Reluctance by patients, unwillingness of physicians to diagnose and “label” patients as bipolar, as well as difficulty with diagnostic criteria, are only the tip of the iceberg when dealing with this disease state. Unfortunately, bipolar depression carries a significant stigma, not only in society in general, but from an insurance and healthcare standpoint as well. Although the spectrum disorders represent a “softer” form of disease state, the label of bipolar carries significant social weight.

Although primary care physicians may see patients with bipolar spectrum symptoms on a daily basis, they may have significant concerns about treating those patients. Perhaps if these patients were assigned a pseudonymous diagnosis of “Cyclical Mood Disorder,” might physicians be more willing to treat them? Perhaps with revision of diagnostic criteria, revision of nomenclature may well be in order for the sake of this devastating illness. Sadly, lack of understanding of medical co-morbidities, lack of understanding of mood stabilizing agents, and a fear of legal ramifications can be significant barriers that deny these patients access to proper care.

I think it is a mistake to think of bipolar depression as a physical disease state. In actuality, it is a metastatic disease not only of the psyche of the afflicted person, but a metastatic disease of family, friends, and society in general. The magnitude of the socioeconomic and interpersonal burdens imposed on patients and caregivers by this disorder can be extreme. In 1998, the average direct medical care costs per patient ranged from $ 11,720 with a single episode of mania to $ 624,785 for patients with non-responsive or chronic episodes. Furthermore, the indirect costs in 1991 amounted to $38 billion dollars. Bipolar disorder itself carries significantly higher rates of medical co-morbidity when comparisons are made to the general population at large.

Comparatively higher rates of cardiovascular, pulmonary, and gastrointestinal illness are seen in patients diagnosed with bipolar depression. High rates of interpersonal impairments in areas of daily life, work, school, interpersonal relationships and social functioning add to the already significant burden carried by those afflicted, with the ultimate potential devastating consequence of suicide, with the highest rate of lifetime risk falling into the bipolar II patients. Lack of recognition, mistreatment, submaximal treatment, and unwillingness to treat can have profound effects on the quality of life of patients with bipolar depression. The likelihood of achieving significant treatment response and improving patients’ well-being is reduced in each of these scenarios. On the forefront of science today, the neurobiological data is impressive. It is suggestive that bipolar depression may lead to a neurodegenerative process and that aggressive, early intervention may provide neuroprotective benefits. Bipolar depression is a significant illness, not only for those afflicted but also for society in general. Aggressive education surrounding early recognition and treatment are paramount for patients.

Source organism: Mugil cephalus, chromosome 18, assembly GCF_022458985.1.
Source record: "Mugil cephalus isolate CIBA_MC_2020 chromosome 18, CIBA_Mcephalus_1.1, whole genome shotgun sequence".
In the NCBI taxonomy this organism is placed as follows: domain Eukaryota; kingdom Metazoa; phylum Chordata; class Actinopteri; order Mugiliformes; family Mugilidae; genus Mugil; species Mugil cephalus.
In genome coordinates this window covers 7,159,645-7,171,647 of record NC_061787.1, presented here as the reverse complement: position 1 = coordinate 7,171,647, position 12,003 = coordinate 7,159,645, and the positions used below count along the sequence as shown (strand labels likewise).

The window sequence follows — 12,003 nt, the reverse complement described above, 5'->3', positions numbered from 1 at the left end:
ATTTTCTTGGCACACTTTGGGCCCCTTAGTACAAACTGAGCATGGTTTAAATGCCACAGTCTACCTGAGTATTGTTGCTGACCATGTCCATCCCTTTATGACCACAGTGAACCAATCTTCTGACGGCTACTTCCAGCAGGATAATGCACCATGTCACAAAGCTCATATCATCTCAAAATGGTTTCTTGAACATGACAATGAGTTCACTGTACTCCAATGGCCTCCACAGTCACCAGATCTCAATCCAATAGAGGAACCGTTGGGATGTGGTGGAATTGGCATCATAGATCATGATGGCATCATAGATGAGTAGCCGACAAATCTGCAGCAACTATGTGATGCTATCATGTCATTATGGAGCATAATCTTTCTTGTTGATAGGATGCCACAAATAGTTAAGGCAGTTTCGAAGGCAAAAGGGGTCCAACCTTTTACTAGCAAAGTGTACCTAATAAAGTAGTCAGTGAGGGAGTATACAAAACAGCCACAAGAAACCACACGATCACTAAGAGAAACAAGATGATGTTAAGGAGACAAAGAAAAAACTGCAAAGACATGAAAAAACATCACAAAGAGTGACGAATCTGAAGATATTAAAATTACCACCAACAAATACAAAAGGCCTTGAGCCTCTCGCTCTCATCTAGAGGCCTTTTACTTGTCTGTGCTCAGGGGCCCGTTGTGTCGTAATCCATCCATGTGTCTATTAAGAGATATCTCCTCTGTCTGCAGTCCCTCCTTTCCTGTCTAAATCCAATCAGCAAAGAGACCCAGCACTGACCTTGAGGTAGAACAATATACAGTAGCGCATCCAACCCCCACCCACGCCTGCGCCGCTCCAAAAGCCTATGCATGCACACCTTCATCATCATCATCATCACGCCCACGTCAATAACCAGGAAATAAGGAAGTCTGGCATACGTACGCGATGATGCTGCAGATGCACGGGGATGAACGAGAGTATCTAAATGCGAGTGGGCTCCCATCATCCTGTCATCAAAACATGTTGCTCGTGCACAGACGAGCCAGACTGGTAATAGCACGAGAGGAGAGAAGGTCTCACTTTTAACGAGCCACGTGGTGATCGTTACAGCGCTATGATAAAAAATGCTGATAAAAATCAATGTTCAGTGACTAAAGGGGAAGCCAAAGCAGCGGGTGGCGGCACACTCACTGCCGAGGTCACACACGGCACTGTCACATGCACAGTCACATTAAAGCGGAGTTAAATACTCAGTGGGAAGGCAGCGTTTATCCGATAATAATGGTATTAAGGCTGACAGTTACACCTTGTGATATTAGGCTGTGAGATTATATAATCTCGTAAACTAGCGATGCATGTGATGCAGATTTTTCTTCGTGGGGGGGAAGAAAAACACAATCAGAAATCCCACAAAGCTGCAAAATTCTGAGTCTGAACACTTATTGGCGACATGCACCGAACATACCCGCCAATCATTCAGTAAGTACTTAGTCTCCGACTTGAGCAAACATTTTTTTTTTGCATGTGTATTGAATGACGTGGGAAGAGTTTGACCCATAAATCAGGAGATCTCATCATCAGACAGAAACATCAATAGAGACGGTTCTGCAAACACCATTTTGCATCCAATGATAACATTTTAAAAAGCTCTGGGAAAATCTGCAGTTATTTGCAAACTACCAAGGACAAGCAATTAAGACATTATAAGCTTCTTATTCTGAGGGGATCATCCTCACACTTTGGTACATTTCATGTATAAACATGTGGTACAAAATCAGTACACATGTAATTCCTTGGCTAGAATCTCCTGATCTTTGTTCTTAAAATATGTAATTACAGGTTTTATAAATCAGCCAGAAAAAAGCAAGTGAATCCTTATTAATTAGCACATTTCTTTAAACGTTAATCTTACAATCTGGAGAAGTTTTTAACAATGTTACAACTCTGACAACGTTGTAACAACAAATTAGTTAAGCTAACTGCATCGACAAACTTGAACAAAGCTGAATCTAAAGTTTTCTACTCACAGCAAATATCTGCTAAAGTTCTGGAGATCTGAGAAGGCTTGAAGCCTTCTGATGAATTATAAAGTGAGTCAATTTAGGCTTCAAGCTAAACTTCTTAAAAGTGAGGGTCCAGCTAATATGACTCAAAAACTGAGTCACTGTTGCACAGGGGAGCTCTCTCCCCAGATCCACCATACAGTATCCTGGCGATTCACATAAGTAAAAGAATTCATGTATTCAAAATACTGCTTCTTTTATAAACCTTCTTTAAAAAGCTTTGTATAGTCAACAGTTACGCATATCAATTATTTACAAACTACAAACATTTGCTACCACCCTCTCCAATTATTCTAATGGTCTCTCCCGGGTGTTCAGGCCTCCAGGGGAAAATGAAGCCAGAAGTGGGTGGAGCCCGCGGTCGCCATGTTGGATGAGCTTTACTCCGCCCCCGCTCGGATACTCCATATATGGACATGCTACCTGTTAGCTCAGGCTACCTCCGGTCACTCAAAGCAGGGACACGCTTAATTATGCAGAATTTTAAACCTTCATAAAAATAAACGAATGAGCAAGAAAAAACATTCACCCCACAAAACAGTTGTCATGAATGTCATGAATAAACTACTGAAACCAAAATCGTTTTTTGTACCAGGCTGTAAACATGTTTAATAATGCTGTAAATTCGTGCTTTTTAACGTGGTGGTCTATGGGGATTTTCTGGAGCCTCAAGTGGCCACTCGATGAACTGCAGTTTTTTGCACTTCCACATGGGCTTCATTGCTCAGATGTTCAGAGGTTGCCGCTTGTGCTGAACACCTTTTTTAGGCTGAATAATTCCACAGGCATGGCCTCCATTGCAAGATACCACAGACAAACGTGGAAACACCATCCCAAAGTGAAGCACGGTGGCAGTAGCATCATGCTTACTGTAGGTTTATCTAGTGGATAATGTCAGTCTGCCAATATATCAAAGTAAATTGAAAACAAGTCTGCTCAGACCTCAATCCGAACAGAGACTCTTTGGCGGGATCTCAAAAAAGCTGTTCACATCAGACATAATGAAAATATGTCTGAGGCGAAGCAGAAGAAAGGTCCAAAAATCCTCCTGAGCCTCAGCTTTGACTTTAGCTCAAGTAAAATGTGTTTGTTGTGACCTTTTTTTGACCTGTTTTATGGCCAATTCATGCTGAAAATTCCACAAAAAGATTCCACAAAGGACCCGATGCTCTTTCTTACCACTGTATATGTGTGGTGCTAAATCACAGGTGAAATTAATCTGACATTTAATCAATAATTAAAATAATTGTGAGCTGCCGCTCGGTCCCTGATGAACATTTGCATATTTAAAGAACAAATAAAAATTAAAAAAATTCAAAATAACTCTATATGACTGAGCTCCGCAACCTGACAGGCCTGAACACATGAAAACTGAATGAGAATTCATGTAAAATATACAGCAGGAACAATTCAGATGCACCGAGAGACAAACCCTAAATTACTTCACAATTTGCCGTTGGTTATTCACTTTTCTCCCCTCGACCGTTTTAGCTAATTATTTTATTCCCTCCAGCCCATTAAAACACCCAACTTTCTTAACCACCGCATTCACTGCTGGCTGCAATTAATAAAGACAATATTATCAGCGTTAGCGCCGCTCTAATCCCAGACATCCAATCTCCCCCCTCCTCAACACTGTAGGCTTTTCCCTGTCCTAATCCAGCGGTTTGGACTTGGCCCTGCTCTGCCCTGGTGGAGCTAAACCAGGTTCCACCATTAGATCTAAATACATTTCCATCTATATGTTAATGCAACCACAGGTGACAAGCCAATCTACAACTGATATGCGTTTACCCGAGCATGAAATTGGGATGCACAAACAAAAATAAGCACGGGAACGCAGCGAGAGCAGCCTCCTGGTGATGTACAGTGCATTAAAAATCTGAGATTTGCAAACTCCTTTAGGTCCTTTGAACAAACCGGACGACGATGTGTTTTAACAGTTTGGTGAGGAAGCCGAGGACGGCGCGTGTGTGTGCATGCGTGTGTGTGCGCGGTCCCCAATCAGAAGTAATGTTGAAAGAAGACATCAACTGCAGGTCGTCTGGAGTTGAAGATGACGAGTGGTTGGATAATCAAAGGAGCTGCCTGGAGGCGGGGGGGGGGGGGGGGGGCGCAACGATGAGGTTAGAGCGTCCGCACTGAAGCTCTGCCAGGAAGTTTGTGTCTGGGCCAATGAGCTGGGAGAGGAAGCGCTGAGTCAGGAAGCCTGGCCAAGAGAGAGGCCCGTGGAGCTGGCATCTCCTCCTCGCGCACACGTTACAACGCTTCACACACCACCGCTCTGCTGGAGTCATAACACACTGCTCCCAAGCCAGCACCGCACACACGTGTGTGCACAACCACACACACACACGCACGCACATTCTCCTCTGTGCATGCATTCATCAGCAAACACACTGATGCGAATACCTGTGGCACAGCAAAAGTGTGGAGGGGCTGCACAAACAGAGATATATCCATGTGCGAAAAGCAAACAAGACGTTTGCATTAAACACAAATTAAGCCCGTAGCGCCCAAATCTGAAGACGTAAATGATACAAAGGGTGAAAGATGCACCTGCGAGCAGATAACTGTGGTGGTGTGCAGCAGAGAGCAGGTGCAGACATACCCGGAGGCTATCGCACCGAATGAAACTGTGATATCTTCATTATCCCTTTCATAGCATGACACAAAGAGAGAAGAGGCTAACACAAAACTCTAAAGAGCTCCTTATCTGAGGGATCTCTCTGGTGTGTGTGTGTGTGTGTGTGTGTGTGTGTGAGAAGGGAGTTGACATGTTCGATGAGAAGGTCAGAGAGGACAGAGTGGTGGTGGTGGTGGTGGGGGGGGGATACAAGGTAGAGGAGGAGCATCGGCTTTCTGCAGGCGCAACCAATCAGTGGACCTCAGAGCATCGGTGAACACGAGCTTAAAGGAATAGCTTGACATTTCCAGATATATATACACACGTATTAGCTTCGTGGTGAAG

Related Videos
Depression Screening: Challenges and Solutions at the Primary Care Level
HCPLive Five at APA 2024 | Image Credit: HCPLive
John M. Oldham, MD: A History of Personality Disorder Pathology
Franklin King, MD: Psychedelic Therapy History, Advances, and Hurdles
Robert Weinrieb, MD: Psychiatry-Hepatology Approach for Alcohol-Related Liver Disease
Etienne Sibille, PhD: Innovations in Cognitive Pathology
Katharine Phillips, MD: Various Treatments for Obsessive-Compulsive Disorders
Manish Jha, MD: Treatment Options for Treatment-Resistant Depression
Katharine Phillips, MD: Differences Between OCD, Body Dysmorphic Disorder
© 2024 MJH Life Sciences

All rights reserved.